New Zealand award-winning Theme Park - Rainbows End was more than a little scary when the Power Surge ride stopped and left some of the riders hanging upside down. Dangling up in the air after an employee shut down the ride were thrill seekers that included Children who were "left hanging in their harnesses," report Stuff NZ.

Theme Park in New Zealand confirms ride stopped

According to a statement quoted by the press Chris Deere, the chief executive for Rainbows End, said there had not been any malfunction and it had been stopped by an employee of the park as the school children riding on the Power Surge were "spitting." The operator had stopped the ride which temporarily left the passengers stranded - some of them upside down - according to witnesses.

The operator then manually lowered the big ride to the ground. Deere assured the public that the ride is functional and working and still safe.

Rainbow's End tweeted that the children had been warned about spitting before the ride was shut down.

There were several comments on Twitter where people agreed that the children were unruly and the park did the right thing.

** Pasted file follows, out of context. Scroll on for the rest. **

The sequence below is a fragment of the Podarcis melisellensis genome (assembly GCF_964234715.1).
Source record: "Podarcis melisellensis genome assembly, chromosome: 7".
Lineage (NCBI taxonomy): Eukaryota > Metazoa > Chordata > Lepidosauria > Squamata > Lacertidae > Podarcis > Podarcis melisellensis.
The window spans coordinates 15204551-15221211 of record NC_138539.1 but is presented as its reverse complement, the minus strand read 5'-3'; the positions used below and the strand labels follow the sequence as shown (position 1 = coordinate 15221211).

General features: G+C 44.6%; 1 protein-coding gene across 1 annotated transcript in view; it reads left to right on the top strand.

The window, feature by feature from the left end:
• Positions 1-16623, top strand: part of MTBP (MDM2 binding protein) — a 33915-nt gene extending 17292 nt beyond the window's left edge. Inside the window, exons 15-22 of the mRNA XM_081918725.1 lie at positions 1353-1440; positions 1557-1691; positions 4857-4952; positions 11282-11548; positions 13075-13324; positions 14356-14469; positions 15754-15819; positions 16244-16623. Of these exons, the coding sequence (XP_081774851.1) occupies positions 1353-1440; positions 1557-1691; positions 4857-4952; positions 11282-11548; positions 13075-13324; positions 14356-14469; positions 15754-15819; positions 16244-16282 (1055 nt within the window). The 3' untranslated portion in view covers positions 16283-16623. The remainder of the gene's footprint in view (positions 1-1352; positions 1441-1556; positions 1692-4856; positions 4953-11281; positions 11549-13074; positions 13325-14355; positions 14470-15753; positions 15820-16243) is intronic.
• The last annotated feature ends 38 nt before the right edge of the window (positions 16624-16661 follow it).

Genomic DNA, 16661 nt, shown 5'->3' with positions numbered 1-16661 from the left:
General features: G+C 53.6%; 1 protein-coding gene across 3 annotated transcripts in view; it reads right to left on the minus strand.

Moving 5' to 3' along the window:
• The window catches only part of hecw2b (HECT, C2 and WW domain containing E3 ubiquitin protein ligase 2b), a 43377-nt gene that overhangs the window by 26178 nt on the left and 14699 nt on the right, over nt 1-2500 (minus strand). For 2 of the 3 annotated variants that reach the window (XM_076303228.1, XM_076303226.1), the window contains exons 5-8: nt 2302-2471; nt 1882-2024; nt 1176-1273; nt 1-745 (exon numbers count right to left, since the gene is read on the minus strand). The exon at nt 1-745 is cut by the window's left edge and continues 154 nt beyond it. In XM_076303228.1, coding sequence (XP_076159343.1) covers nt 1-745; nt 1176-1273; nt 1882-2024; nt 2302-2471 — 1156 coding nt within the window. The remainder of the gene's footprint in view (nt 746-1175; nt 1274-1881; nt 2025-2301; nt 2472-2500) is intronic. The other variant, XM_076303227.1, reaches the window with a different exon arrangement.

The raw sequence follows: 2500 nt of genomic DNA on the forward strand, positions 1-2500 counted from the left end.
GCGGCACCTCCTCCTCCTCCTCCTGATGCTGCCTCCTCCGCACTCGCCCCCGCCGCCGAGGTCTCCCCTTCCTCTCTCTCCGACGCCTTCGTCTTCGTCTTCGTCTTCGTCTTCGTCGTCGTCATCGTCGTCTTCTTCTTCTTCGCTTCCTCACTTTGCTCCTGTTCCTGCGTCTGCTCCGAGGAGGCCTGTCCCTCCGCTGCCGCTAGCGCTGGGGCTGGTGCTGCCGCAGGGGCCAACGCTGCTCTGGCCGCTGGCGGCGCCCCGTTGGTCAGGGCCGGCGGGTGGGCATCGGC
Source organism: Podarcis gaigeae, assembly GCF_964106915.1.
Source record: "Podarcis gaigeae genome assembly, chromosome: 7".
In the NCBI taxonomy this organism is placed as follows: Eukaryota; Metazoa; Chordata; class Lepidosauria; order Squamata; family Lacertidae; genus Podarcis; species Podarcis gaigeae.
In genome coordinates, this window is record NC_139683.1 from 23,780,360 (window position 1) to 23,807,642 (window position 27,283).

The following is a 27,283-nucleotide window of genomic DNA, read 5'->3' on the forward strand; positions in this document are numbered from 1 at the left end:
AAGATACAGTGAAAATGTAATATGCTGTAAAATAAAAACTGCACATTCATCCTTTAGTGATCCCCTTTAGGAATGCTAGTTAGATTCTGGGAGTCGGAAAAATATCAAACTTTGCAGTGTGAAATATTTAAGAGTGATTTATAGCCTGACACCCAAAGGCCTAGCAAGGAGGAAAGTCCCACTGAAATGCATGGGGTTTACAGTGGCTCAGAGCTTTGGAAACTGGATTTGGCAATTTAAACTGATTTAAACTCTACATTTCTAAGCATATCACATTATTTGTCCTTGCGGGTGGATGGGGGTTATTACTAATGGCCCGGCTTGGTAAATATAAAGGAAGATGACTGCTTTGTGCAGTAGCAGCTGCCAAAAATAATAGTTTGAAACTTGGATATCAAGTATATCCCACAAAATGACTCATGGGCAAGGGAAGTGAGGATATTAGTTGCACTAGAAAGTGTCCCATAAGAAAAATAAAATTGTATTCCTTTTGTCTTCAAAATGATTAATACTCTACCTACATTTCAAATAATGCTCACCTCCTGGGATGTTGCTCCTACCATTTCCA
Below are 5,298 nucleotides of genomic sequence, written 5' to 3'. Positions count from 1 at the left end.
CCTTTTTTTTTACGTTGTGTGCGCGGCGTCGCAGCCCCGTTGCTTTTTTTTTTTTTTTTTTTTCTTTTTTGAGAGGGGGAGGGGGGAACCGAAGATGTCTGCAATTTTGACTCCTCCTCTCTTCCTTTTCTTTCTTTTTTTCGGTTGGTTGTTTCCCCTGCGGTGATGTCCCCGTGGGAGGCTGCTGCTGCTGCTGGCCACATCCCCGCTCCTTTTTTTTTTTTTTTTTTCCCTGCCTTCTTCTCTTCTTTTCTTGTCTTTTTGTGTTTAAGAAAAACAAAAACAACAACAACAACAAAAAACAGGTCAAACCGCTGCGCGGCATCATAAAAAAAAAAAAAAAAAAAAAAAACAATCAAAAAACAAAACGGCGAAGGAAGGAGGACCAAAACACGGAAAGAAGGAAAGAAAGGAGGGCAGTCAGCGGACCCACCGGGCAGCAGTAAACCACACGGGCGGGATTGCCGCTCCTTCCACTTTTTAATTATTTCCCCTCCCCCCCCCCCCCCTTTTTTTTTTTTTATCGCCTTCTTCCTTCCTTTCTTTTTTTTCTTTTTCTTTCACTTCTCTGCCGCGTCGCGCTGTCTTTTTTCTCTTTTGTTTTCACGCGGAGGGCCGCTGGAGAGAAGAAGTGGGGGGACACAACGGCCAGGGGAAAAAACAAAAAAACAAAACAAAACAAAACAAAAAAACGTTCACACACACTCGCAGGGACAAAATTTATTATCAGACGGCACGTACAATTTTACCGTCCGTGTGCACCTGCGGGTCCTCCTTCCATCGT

This was not a breakdown but they can happen

There were some nervous moments as Theme Park rides that break down can cause injury or even death.

In February 2008 the New Zealand Herald reported that 21-year-old park worker Michael Ross Stuart died whilst working on the Ferris Wheel. Firefighters had to rescue a woman who got trapped and suffered injuries on the log flume ride in 2012. The worst was a death in 1990, where an accident as a result of operator error resulted in the death of Thomas Wayne Hemi, a 19-year-old.

The operator forgot to attach the Bungy cord to his feet and he later died from his injuries.

The Theme Park has been awarded many times, and in 2015 was a finalist in the Tourism Industry Awards in the categories of "Visitor Experience" and "Business Excellence" The people left dangling upside down on a ride described on the Rainbows End Website as "not for the timid" and "aggressive," might not agree with the accolades in terms of "Visitor Experience." Then again, those being spat on would not have enjoyed the experience either.

Spitting is culturally offensive in New Zealand

Spitting is considered socially taboo across many of the world's cultures. New Zealand's Southern Institute of Technology warns students that spitting is considered extremely "offensive." Apart from being offensive, the act of spitting is also unhygienic and can spread diseases, some of them serious and life-threatening - such as Viral Meningitis.

See video of the park rides below